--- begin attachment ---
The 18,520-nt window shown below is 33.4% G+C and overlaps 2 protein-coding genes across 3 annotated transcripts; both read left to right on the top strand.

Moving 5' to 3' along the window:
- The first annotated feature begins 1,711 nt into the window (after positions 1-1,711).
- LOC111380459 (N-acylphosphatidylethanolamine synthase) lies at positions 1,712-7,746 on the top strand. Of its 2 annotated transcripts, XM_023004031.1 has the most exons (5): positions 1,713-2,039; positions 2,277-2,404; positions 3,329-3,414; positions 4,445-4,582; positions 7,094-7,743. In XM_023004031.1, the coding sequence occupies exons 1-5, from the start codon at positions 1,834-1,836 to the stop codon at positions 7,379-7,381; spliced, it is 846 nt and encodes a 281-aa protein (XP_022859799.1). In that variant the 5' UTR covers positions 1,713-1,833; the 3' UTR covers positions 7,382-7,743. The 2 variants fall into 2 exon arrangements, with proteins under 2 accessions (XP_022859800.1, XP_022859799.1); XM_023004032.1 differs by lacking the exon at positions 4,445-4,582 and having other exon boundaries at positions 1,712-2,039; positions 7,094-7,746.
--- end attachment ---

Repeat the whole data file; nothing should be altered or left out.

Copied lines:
The 18,520-nt window shown below is 33.4% G+C and overlaps 2 protein-coding genes across 3 annotated transcripts; both read left to right on the top strand.

Moving 5' to 3' along the window:
- The first annotated feature begins 1,711 nt into the window (after positions 1-1,711).
- LOC111380459 (N-acylphosphatidylethanolamine synthase) lies at positions 1,712-7,746 on the top strand. Of its 2 annotated transcripts, XM_023004031.1 has the most exons (5): positions 1,713-2,039; positions 2,277-2,404; positions 3,329-3,414; positions 4,445-4,582; positions 7,094-7,743. In XM_023004031.1, the coding sequence occupies exons 1-5, from the start codon at positions 1,834-1,836 to the stop codon at positions 7,379-7,381; spliced, it is 846 nt and encodes a 281-aa protein (XP_022859799.1). In that variant the 5' UTR covers positions 1,713-1,833; the 3' UTR covers positions 7,382-7,743. The 2 variants fall into 2 exon arrangements, with proteins under 2 accessions (XP_022859800.1, XP_022859799.1); XM_023004032.1 differs by lacking the exon at positions 4,445-4,582 and having other exon boundaries at positions 1,712-2,039; positions 7,094-7,746.